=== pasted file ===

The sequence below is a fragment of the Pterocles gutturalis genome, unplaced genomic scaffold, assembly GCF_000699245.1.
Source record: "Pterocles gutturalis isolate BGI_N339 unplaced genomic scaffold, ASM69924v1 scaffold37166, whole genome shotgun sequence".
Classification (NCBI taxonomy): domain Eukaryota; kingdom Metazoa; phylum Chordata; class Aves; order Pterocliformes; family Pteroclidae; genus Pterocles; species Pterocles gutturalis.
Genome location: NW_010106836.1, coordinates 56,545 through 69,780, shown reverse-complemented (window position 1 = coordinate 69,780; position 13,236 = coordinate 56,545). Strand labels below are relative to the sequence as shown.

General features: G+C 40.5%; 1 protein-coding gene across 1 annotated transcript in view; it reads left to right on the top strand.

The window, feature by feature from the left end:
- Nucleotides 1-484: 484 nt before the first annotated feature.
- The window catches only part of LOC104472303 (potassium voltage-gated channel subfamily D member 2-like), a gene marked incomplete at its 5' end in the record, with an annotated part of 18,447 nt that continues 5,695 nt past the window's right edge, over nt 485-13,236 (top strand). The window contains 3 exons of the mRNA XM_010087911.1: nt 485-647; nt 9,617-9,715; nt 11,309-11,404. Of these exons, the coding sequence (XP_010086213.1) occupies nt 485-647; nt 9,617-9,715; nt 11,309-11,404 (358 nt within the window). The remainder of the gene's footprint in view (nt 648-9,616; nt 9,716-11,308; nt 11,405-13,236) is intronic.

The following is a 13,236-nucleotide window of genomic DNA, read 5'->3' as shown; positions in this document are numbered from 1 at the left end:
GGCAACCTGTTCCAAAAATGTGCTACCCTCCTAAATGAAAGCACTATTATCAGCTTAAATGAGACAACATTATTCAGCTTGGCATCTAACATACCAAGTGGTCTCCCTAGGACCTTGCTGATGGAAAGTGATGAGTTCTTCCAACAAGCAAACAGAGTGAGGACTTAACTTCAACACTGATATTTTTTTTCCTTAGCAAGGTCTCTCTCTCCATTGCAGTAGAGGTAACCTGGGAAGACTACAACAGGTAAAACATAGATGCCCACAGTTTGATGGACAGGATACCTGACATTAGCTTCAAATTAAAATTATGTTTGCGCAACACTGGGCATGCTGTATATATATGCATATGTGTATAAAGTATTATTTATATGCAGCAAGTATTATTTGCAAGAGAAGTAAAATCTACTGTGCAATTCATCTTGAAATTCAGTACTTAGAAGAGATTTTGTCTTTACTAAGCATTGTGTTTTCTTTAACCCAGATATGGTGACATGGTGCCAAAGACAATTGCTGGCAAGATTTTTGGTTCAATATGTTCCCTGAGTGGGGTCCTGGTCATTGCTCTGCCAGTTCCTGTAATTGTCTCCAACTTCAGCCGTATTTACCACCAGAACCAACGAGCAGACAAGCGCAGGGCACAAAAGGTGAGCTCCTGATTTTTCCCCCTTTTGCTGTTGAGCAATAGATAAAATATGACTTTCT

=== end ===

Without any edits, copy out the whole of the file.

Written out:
The sequence below is a fragment of the Pterocles gutturalis genome, unplaced genomic scaffold, assembly GCF_000699245.1.
Source record: "Pterocles gutturalis isolate BGI_N339 unplaced genomic scaffold, ASM69924v1 scaffold37166, whole genome shotgun sequence".
Classification (NCBI taxonomy): domain Eukaryota; kingdom Metazoa; phylum Chordata; class Aves; order Pterocliformes; family Pteroclidae; genus Pterocles; species Pterocles gutturalis.
Genome location: NW_010106836.1, coordinates 56,545 through 69,780, shown reverse-complemented (window position 1 = coordinate 69,780; position 13,236 = coordinate 56,545). Strand labels below are relative to the sequence as shown.

General features: G+C 40.5%; 1 protein-coding gene across 1 annotated transcript in view; it reads left to right on the top strand.

The window, feature by feature from the left end:
- Nucleotides 1-484: 484 nt before the first annotated feature.
- The window catches only part of LOC104472303 (potassium voltage-gated channel subfamily D member 2-like), a gene marked incomplete at its 5' end in the record, with an annotated part of 18,447 nt that continues 5,695 nt past the window's right edge, over nt 485-13,236 (top strand). The window contains 3 exons of the mRNA XM_010087911.1: nt 485-647; nt 9,617-9,715; nt 11,309-11,404. Of these exons, the coding sequence (XP_010086213.1) occupies nt 485-647; nt 9,617-9,715; nt 11,309-11,404 (358 nt within the window). The remainder of the gene's footprint in view (nt 648-9,616; nt 9,716-11,308; nt 11,405-13,236) is intronic.

The following is a 13,236-nucleotide window of genomic DNA, read 5'->3' as shown; positions in this document are numbered from 1 at the left end:
GGCAACCTGTTCCAAAAATGTGCTACCCTCCTAAATGAAAGCACTATTATCAGCTTAAATGAGACAACATTATTCAGCTTGGCATCTAACATACCAAGTGGTCTCCCTAGGACCTTGCTGATGGAAAGTGATGAGTTCTTCCAACAAGCAAACAGAGTGAGGACTTAACTTCAACACTGATATTTTTTTTCCTTAGCAAGGTCTCTCTCTCCATTGCAGTAGAGGTAACCTGGGAAGACTACAACAGGTAAAACATAGATGCCCACAGTTTGATGGACAGGATACCTGACATTAGCTTCAAATTAAAATTATGTTTGCGCAACACTGGGCATGCTGTATATATATGCATATGTGTATAAAGTATTATTTATATGCAGCAAGTATTATTTGCAAGAGAAGTAAAATCTACTGTGCAATTCATCTTGAAATTCAGTACTTAGAAGAGATTTTGTCTTTACTAAGCATTGTGTTTTCTTTAACCCAGATATGGTGACATGGTGCCAAAGACAATTGCTGGCAAGATTTTTGGTTCAATATGTTCCCTGAGTGGGGTCCTGGTCATTGCTCTGCCAGTTCCTGTAATTGTCTCCAACTTCAGCCGTATTTACCACCAGAACCAACGAGCAGACAAGCGCAGGGCACAAAAGGTGAGCTCCTGATTTTTCCCCCTTTTGCTGTTGAGCAATAGATAAAATATGACTTTCT